The Grolsch People’s Choice Award winner is a blisteringly hostile, cynical delight

TIFF film review: <i>Three Billboards Outside Ebbing, Missouri</i>

This year’s Grolsch People’s Choice Award winner stands out from previous winners of the coveted TIFF award, which include La La Land, 12 Years a Slave, The King’s Speech, and Slumdog Millionaire. Three Billboards Outside Ebbing, Missouri is possibly the most cynical and blisteringly hostile movie to win the award in years, and TIFF is all the better for it.

At the helm of this train of bitterness is Frances McDormand, who rampages through the film — and the small town inhabited by her character — in a fashion reminiscent of Michael Douglas’ adventures in Joel Schumacher’s Falling Down. Don’t be surprised when Oscar buzz starts surrounding McDormand, because her performance here might be her best since 1996’s Fargo. Here, McDormand’s archetype of Midwestern niceness is channeled into the embittered Mildred Hayes, whose daughter has been raped and murdered in her small Missouri town.

After months without news on the culprit from the police department, Mildred rents three billboards on a less-travelled road near the town and uses them to directly call out the police for their lack of results.

Director Martin McDonagh’s previous films, In Bruges and Seven Psychopaths, were great, at least in part because they were about horrible people caught in situations of their own horrible making. Yet here, in what may be his best film yet, McDonagh manages to pull off an altogether trickier task: making his characters not just funny or mean but thoroughly unpalatable through the questions they and the audience are forced to answer.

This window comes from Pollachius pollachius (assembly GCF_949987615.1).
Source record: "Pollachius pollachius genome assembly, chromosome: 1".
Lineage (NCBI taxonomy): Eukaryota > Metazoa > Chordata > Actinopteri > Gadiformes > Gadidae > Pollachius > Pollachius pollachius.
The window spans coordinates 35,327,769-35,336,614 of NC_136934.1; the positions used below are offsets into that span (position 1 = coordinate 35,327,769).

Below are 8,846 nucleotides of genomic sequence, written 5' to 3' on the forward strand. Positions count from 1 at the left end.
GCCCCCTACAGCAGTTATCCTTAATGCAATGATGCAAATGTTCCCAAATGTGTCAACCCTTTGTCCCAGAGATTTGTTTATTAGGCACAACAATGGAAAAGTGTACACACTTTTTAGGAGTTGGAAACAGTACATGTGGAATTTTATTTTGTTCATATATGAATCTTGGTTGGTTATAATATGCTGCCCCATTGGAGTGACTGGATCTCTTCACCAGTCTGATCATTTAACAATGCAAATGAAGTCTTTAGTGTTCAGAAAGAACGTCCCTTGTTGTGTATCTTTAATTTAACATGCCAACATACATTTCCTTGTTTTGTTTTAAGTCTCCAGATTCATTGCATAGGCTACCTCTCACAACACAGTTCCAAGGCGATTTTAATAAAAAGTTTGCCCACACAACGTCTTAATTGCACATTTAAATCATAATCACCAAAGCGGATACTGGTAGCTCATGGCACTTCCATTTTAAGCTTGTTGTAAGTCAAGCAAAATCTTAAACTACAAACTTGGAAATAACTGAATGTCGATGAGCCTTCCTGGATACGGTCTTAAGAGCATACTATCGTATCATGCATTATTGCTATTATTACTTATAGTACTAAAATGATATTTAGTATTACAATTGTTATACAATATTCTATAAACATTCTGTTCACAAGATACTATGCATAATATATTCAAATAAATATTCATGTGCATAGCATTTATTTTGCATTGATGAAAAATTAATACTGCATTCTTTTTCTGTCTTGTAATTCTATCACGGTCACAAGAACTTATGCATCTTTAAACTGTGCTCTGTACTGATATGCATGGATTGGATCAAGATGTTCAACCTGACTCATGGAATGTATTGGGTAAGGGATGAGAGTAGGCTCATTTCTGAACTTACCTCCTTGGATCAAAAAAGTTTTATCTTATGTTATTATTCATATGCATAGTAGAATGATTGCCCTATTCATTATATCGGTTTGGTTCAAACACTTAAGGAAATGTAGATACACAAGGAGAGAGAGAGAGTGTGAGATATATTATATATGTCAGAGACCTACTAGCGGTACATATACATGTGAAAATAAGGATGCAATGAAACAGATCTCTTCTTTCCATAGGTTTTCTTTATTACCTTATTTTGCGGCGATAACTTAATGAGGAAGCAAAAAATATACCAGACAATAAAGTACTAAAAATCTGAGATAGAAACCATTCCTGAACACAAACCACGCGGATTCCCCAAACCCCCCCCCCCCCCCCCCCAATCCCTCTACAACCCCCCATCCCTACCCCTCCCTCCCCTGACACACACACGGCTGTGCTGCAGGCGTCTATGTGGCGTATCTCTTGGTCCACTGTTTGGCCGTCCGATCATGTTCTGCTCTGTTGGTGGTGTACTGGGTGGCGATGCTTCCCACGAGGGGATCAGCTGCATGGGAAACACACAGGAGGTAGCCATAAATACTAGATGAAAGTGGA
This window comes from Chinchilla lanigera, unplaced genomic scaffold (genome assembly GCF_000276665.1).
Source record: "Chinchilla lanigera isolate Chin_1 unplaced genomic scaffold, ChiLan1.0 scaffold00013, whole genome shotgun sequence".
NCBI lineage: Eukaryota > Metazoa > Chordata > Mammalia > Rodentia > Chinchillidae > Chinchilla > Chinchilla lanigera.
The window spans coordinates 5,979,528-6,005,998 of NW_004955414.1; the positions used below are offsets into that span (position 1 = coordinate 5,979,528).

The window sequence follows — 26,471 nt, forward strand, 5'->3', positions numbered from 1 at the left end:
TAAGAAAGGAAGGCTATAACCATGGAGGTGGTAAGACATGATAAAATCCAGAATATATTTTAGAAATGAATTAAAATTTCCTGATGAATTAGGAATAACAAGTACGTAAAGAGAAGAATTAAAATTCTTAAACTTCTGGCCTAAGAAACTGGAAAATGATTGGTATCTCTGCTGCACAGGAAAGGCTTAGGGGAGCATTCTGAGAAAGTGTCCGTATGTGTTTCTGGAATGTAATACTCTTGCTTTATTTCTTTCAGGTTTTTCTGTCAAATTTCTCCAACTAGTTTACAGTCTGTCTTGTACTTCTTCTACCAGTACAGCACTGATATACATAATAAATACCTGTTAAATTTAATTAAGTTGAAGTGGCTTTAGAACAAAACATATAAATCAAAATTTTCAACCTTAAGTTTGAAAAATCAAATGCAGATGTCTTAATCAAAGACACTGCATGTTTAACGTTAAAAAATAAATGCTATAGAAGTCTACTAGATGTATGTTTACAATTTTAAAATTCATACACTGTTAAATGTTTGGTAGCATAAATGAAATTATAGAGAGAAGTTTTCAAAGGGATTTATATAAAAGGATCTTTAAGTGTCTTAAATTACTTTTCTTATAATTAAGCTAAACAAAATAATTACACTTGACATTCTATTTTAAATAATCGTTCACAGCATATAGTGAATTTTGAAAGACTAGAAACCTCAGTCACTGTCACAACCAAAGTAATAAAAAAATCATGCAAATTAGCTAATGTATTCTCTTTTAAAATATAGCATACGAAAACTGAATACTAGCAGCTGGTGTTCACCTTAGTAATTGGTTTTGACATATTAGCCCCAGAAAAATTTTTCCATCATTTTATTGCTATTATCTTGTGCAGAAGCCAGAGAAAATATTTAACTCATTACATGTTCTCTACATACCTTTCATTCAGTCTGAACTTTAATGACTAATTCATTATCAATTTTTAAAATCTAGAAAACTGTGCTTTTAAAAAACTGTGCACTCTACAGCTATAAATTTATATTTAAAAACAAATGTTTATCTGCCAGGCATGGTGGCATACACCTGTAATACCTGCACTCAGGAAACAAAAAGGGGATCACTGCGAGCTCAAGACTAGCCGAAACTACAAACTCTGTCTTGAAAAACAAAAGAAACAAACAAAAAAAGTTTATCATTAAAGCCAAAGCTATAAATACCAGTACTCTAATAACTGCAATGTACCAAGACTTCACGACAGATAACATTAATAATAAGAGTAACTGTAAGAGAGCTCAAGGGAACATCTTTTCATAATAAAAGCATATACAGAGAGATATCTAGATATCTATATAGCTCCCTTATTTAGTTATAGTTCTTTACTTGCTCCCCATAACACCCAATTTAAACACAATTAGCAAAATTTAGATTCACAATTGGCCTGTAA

In doing so, McDonagh masterfully applies shades of grey to seemingly every level of this film. What happens to our anger when we realize that the police might have already done all they could? What happens to our sympathy for Mildred when she reveals herself to be a deeply problematic, impulsive, and violent person — much like the people from whom she wants to protect her children?

Credit must also go to the rest of the cast. Aside from an incredible turn from McDormand, Sam Rockwell stands out too, funnelling his genial and oddball image into the role of a friendly small-town cop who is racist, sexist, xenophobic, and frighteningly familiar.

A viewer will recognize a union of great writing and acting when it’s a struggle to distinguish a singular standout performance. Woody Harrelson is surprisingly sensitive, John Hawkes is heart-stoppingly menacing, and both Lucas Hedges and Peter Dinklage exhibit remarkable range.

Thanks to McDonagh’s writing and other factors including Carter Burwell’s beautiful and thoroughly southern score, this is a world that feels incredibly lived-in. McDonagh’s theatre sensibilities shine through as he crafts a small town that feels as intimate as any stage. The characters are noticeably emotive, emphasizing soft sighs, awkward glances, and choking back tears. Mildred’s anguish is visible in her every line and expression.

In some ways, this movie is not without contradiction. It will make you sympathize with a racist, and it might even make you hate its protagonist. More than anything, it’s full of lively and engaging characters that the viewer will come to realize are simply tired of what life has thrown at them — whether it be death, sadness, boredom, or anything in between.